On days when Marcus Robinson is constantly sent deep in practice, or when he runs reverses in full-contact drills against desperate third-stringers and gets pummeled, it almost appears Ravens coaches are intentionally punishing their free-agent receiver.
Really, the coaches want to prove a point.
"We've done it because Marcus hasn't played a lot of football in two years," receivers/quarterbacks coach David Shaw said. "We needed Marcus to get in as many live situations, take a lot of hits, take some pounding and make sure that his knee is going to hold up. He says he feels good, so we are going to keep doing it."
Robinson is two years removed from surgery for torn anterior cruciate and lateral collateral ligaments in his left knee, and he played sparingly as the fourth receiver for the Chicago Bears last season.
After 2 1/2 weeks of the most grueling work of any Ravens receiver, Robinson appears completely healed and is being a good sport in embracing the demanding role the coaches are asking of him.
Watching Robinson haul in long passes, as he did yesterday by leaping over Arthur Justin for a 36-yard reception from Kyle Boller, is becoming routine. Even more routine are the minimum three deep balls a practice Robinson gets. He is the only receiver of the 11 on the roster the Ravens have sent vertical each day.
"That's the thing I do," Robinson said. "Once you get the deep ball established in your game, then everything else will come to you."
Robinson signed a one-year contract with the Ravens after six seasons in Chicago, where three of the years ended with him on injured reserved.
The 1999 season, though, ended with Robinson setting a Bears franchise record with 1,400 receiving yards.
That was a yearlong highlight film of Robinson, 6 feet 3, 215 pounds, jumping over smaller defenders and running down sidelines past defensive backs.
"People are soon to forget that this guy was in the Pro Bowl a few years ago and he was in the Pro Bowl because he scared defenses," Shaw said. "He caught like 84 passes, and a lot of them were downfield. He's a big guy, he can run, he can catch, is physical. If we can add him to our mix and use him properly, he can really affect how defenses play us."
What Robinson gives the Ravens, provided he stays healthy, is a big receiver who excels at going vertical, a first in coach Brian Billick's five-year tenure.
Patrick Johnson and Javin Hunter, two speedsters the Ravens have tried to use in the past, probably could beat Robinson in a foot race, but Robinson makes better use of his body position and leaping ability than either of those two players.
"He's 6-3 and probably runs a 4.3 in the 40," said quarterback Anthony Wright, who played with Robinson at South Carolina. "You have to take advantage of that. That is all our team needs, a guy to go along with [Todd] Heap and Travis [Taylor]. Travis and Frank [Sanders] give us solid inside guys that will go across the middle, but Marcus is the deep threat."
It would all be coming together perfectly for Robinson if not for a case of the drops. For much of the past couple weeks, there have been far more misses than hits when Robinson stretches the field, and that is partly because of he has been bobbling, then losing the ball.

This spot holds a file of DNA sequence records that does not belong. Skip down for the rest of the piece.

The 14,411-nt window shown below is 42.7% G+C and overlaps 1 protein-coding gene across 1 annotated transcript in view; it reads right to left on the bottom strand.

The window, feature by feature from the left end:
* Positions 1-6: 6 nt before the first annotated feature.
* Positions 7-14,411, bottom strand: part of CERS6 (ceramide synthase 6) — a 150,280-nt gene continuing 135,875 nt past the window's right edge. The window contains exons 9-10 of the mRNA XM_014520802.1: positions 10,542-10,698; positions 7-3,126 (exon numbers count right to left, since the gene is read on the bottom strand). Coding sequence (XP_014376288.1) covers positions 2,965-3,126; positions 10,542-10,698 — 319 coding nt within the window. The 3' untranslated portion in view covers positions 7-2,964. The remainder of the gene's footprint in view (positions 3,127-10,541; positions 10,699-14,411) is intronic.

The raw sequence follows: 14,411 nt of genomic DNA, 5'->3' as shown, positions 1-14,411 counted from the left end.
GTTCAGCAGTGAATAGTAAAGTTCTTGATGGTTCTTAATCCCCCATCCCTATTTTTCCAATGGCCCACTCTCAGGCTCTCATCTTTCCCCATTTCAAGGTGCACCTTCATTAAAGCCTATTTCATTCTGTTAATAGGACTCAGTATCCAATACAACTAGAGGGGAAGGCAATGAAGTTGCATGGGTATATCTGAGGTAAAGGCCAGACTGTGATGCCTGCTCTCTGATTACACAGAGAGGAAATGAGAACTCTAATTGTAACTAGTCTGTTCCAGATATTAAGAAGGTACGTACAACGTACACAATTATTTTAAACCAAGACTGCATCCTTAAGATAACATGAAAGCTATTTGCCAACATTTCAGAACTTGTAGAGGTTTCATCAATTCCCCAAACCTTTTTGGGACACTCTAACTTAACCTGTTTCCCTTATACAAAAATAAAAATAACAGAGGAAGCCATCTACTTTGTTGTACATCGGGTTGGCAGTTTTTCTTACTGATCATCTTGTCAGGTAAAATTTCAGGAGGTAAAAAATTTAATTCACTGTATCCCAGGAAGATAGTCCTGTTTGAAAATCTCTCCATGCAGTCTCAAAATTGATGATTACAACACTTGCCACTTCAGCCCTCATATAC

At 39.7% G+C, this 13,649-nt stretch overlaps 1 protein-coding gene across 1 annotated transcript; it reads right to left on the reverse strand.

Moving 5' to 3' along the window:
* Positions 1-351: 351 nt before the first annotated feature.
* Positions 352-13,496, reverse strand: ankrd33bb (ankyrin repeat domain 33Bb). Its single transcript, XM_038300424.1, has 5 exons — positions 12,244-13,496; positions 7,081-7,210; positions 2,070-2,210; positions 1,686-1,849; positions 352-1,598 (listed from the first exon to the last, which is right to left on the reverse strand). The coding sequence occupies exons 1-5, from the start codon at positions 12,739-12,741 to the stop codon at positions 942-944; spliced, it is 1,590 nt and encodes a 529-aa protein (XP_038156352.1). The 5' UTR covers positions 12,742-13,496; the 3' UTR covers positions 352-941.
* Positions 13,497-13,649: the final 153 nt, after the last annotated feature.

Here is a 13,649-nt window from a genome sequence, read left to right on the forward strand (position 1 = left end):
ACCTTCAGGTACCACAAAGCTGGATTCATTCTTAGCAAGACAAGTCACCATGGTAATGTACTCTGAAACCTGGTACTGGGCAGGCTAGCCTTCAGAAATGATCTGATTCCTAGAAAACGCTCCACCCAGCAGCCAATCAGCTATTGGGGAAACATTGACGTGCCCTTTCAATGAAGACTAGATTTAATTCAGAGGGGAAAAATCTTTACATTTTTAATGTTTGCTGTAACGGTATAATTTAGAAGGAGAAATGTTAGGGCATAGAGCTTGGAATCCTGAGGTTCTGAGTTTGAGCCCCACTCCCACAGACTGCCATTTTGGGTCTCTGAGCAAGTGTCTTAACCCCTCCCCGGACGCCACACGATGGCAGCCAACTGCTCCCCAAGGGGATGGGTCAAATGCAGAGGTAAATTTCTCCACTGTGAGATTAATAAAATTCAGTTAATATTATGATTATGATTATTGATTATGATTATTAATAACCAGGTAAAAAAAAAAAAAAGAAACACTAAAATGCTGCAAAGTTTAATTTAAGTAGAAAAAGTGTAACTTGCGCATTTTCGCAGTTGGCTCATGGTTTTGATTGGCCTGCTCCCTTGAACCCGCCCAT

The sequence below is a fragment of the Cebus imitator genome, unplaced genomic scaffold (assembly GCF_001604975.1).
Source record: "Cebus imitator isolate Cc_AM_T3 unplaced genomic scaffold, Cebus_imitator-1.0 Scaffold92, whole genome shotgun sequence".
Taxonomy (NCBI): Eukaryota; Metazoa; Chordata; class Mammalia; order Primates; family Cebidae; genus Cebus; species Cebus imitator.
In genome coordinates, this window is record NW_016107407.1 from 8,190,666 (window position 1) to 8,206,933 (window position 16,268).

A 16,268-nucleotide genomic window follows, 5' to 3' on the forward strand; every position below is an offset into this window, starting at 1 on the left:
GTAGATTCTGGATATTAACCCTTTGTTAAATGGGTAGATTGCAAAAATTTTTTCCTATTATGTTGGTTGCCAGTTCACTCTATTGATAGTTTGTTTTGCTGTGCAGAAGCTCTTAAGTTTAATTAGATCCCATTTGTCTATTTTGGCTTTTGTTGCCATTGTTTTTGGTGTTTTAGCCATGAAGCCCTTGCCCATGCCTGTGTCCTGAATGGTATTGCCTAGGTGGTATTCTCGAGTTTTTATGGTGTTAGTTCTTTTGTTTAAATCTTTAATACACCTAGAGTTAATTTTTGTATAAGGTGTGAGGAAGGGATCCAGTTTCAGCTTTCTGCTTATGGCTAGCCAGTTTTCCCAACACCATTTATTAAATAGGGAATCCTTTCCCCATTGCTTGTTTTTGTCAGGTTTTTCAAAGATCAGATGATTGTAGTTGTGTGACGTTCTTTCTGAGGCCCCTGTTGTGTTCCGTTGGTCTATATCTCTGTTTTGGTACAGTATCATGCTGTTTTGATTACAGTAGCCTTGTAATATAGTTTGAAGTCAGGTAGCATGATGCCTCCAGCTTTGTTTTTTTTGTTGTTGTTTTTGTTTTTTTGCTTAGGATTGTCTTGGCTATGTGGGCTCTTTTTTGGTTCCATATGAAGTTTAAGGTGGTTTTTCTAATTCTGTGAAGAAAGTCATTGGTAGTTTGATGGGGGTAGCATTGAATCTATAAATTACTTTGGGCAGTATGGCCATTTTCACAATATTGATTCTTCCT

His most noticeable miscue came on a shorter route in the Ravens' preseason opener against the Buffalo Bills on Saturday night. Robinson had an 8-yard slant stripped from his hands as he was falling down by cornerback Nate Clements. Four plays later, the Bills scored their only offensive touchdown of the game.
"I've dropped too many balls this camp, and I've made a couple of errors I shouldn't have," Robinson said. "But it's camp, and you do those things in camp.
"I'm still upset about that play. He threw a great ball, and I was thinking something else when I should have just ran through the guy. Ultimately, you've got to make a catch because that is crunch time and you can't put your defense in that kind of position."
Robinson finished that game with one catch for 13 yards. As he has in practice this week, Robinson likely will get more of a chance to work with the starters now that Sanders is missing time with dislocated toes.
"He looks as fast as he has looked and can jump the way he can jump," Billick said of Robinson. "He needs to be more consistent coming down with the ball. That isn't an easy thing to do because you have someone trying to stop it."
For sure, the Ravens are giving Robinson enough chances in practice to become a big-play receiver.
"They want to see what type of guy I am," Robinson said. "They want to see the product they have and they are giving me the opportunity in practice."
Next for Ravens
Preseason opponent: Atlanta Falcons
Site:Georgia Dome, Atlanta
When:Saturday, 8 p.m.
TV/Radio:Ch. 45, Comcast SportsNet/WJFK (1300 AM), WQSR (105.7 FM)
Oakland at San Francisco, 8 p.m.
Miami at Jacksonville, 7:30 p.m.
Houston at Dallas, 8 p.m.
Seattle at Indianapolis, 8 p.m.
Carolina at N.Y. Giants, 8 p.m.
Green Bay at Cleveland, 8 p.m.
Ravens at Atlanta, 8 p.m.
Detroit at Cincinnati, 7:30 p.m.
Philadelphia at Pittsburgh, 7:30 p.m.
Buffalo at Tennessee, 8 p.m.
New Orleans at N.Y. Jets, 8 p.m.
New England at Washington, 8 p.m.
Denver at Chicago, 8:05 p.m.
Minnesota at Kansas City, 8:30 p.m.
Arizona at San Diego, 10 p.m.
Philadelphia 27, New Orleans 17